The rape of Jacob’s daughter Dinah by Shechem and subsequent verses (Bereshit, chapter 34) is one of the most disheartening episodes in the entire Torah. Shechem takes Dinah by force and violates her. Hamor, Shechem’s father, speaks with Jacob and Jacob’s sons, and suggests that their tribes intermarry, an act which will permit Jacob and his tribe to move freely in Shechemite territory. Jacob’s sons are so outraged by Shechem’s act that they will only accept this agreement if the Shechemite males circumcise themselves. The Shechemites assent but three days later, Dinah’s brothers Simeon and Levi set upon the Shechemites and slay each male, while the rest of Jacob’s sons plunder and pillage the town.
We seek deep meaning from Torah’s words, and yet this episode in our parashah leaves us wondering about so many things. The behavior of the Shechemites, Jacob, and Jacob’s sons is downright abominable. Shechem accepts no direct responsibility for his action; he is consumed only by his apparent love for Dinah. Jacob’s sons are rightfully incensed but turn into unsanctioned vigilantes hell-bent on exacting revenge. And Jacob is silent, until the very end of the chapter, when he expresses his fear that Simeon and Levi’s crusade will impact negatively on his own circumstances.
Even more troubling is the subject of Dinah herself. Where is Dinah’s voice in this narrative? What did Dinah think and feel? Who comforted her after such a frightening episode? Sadly, shockingly, we never hear from Dinah. She speaks not a single word in the entire chapter, or throughout the Torah. In fact, we might suggest that Torah seems far more concerned with explaining the needs and actions of the men around her, instead of recording the suffering, battered voice of one of God’s children.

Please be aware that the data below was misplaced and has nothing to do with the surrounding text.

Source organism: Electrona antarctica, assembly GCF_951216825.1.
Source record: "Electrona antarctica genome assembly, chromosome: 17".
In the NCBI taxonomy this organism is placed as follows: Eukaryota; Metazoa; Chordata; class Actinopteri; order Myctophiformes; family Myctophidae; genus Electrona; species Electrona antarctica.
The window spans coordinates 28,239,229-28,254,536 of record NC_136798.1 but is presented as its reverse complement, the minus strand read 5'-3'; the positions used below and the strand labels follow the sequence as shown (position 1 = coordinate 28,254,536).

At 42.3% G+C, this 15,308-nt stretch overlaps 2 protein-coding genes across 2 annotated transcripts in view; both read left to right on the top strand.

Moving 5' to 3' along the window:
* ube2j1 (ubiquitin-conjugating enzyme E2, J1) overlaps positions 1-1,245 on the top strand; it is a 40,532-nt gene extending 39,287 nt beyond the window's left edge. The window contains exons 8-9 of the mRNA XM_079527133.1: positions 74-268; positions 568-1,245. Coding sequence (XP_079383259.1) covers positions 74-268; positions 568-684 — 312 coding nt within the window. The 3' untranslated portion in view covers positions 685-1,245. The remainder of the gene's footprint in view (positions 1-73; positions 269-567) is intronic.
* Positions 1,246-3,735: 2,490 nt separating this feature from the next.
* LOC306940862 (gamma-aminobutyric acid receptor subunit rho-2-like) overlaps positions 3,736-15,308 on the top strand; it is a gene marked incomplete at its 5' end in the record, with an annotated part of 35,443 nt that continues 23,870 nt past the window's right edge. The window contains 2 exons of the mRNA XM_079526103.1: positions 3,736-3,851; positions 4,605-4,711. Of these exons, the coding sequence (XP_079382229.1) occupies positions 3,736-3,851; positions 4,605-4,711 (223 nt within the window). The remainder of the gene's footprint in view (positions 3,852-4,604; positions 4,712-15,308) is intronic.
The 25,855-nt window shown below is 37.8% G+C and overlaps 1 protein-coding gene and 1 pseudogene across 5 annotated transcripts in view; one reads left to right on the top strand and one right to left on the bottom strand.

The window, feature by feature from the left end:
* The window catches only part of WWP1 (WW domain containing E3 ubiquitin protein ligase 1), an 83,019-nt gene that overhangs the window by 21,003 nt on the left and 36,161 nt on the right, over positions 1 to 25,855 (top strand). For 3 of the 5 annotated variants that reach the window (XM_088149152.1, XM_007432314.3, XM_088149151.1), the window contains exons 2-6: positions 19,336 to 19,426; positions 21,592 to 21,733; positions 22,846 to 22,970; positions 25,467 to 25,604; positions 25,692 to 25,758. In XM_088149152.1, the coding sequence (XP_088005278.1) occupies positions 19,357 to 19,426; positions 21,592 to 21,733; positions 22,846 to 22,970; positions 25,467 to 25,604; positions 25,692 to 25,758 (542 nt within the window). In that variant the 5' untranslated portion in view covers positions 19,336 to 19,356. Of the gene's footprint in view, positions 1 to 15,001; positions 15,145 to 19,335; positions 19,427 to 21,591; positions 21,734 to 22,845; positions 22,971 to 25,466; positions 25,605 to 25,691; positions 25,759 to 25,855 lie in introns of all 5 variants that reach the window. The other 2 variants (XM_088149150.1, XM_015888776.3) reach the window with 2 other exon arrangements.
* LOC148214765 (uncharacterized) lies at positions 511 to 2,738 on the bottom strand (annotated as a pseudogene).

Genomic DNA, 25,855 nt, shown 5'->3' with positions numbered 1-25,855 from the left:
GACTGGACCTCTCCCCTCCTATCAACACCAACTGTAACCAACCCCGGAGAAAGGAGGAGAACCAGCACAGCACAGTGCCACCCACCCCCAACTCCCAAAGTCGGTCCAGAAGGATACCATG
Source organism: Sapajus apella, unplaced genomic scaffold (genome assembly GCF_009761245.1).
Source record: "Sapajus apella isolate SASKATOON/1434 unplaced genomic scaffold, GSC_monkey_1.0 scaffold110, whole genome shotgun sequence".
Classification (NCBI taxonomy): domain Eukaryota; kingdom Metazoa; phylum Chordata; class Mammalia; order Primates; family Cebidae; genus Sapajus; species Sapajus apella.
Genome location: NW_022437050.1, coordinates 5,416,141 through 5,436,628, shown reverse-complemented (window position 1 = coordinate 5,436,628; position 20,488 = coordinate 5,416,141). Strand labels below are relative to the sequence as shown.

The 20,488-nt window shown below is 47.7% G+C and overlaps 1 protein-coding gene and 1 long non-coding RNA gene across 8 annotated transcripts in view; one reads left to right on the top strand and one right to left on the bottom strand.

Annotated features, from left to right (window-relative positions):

What can we learn from such an episode? We must begin by acknowledging the harrowing truth, a hard fact to swallow indeed, that such a terrible tale, laden with so many painful moments, is included among the stories of our people’s most sacred literature. Further, we cannot change the past, we cannot change Torah, but we can continue to learn and grow from our text. Sometimes, this means learning what not to do. We cannot be silent to the needs of “Dinahs” in our world or silent in general. And we cannot respond to violence with violence.
This year Massachusetts will commemorate “White Ribbon Day” (March 1, 2012). White Ribbon Day began in 1991 in Canada, when a group of men organized a special gathering on the second anniversary of man’s massacre of fourteen women in Montreal. In 1999, the United Nations declared 25 November as International Day for the Elimination of Violence against Women. Over the past twenty years, men have shown their support for this campaign by donning white ribbons, and swearing never to commit or condone any act of violence against a woman.
It is fitting that we read Parashat Vayishlach, including Dinah’s story, around the end of November and the beginning of December. Dinah’s story reminds us, albeit painfully, that our world is not yet complete. Truly, we cannot afford to model the silence, the complacency, the passivity and the shocking indifference of our ancestors. Women who suffer acts of violence are our mothers, our wives, our sisters, our daughters, and our friends. Torah calls upon us to respond, to stand up and make a difference, to support those among us who are in need, insuring that we will not stand idly by while our neighbors, our loved ones, bleed. Shabbat Shalom